Springvale resident Jim Deyermond (at podium) addresses the Council
By Zendelle Bouchard
The Sanford City Council met November 21, 2023. All members were present.
Mayor Becky Brink read George Washington’s Thanksgiving proclamation from 1789, and thanked all the people who serve on committees, as well as staff members.
Subcommittee & Other Committee Reports
Councilor Ayn Hanselmann reported on the Public Safety Subcommittee meeting from the previous week (see our story). She added that annual dog licenses are available now, and can be done online here. The cost for a dog license is $11 for an unaltered dog, and $6 for a spayed or neutered dog. There is a $25 late fee to register after Jan. 31.
She also reported on her meeting as a board member of the Sanford Regional Economic Growth Council. The board discussed the overall economic climate, the ALICE report from the United Way, interest rates on commercial lending and more. She noted that Sanford is still seeing a tremendous number of building permits being pulled despite high interest rates. There was a report on the IDC’s work to increase available acreage for industrial development, and the board also heard from staff members about public/private partnerships, the façade grant, the RAISE grant projects and more.
Councilor Bob Stackpole reported on the Solid Waste Subcommittee meeting (see this story) and the Zoning Subcommittee meeting (see this story.) Deputy Mayor Maura Herlihy reported on the Municipal Operations and Property Subcommittee meeting (see this story.)
City Manager’s Report
SS4A: City Manager Steve Buck reported on the ongoing Safe Streets For All survey. The survey is available online here and there are hard copies available at the libraries and at City Hall. The greater the participation in the survey, the better Sanford’s chances will be at qualifying for federal infrastructure grants to address safety issues. As of his report, 180 surveys had been filled out, including 153 by Sanford/Springvale residents.
General Assistance: A mystery check for $52,841 that the City recently received turned out to be a onetime distribution from the state to offset the historic demand for general assistance benefits. The funds were deposited in the GA revenue account.
Apartments: The Central Park Residences, an apartment complex which will be built on School Street across from Central Park, is still moving forward. The project, which was originally planned to be all market-rate housing, has been modified to include some workforce housing, which is defined as limited to renters who make 80% of the average median income. This enables the project to be eligible for financing from MaineHousing.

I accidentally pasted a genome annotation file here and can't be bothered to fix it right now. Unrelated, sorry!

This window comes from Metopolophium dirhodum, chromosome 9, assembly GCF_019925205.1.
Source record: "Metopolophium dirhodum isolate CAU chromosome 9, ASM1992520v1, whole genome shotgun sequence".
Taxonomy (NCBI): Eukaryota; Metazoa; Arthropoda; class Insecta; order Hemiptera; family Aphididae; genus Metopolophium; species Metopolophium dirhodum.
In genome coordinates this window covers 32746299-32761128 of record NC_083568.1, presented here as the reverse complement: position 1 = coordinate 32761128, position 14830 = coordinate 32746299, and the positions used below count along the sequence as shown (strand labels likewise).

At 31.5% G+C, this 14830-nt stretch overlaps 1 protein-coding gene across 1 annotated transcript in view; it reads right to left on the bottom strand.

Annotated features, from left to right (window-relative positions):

- Buck reported that the RAISE grant projects have hit a snag due to an issue with the Trust Company building at the corner of Main and Washington Streets. The survey disclosed that the City owns the sidewalk up to the building, but also revealed that the building foundation extends underneath the sidewalk.
- A pending application with the state seeks to reconstruct High Street from Washington to North Avenue, but is complicated by disused infrastructure underneath the street, including oil and steam lines.
- MaineDOT will be replacing a culvert, which carries the Great Works River under Lebanon Street, with a new box culvert in summer 2025. The work is expected to have a major impact on traffic.
- The parking area for the new Mousam River Bistro at 6 River St. has been repaved. It will have the top coat and striping done in the spring, in time for the restaurant’s opening.
Homelessness Update: The City is preparing for the York County Homelessness Summit which will take place at the Sanford Performing Arts Center on December 11. All York County legislators and municipal officials have been invited to participate. It will be recorded and broadcast on YouTube and on Town Hall Streams. The Mental Health Unit of the Sanford Police Department is now tracking 150 individuals who are living outdoors or in their vehicles, and the number is increasing. The City has 16 known homeless encampments and they are being managed with bi-weekly trash collection. Meals are being coordinated. Some homeless residents are being bused to the YMCA for showers. The warming center at the Lafayette School is still not open, but has a target date of Dec. 1. Buck said the space there doesn’t make a dent in the need for shelter and services. There are currently only 36 shelter beds in all of York County. He explained the difference between high-barrier shelters, which require a person to be sober to stay there, and low-barrier, which will accept people who are actively using substances. Rep. Anne-Marie Mastraccio has a bill before the state legislature to increase shelter funding significantly.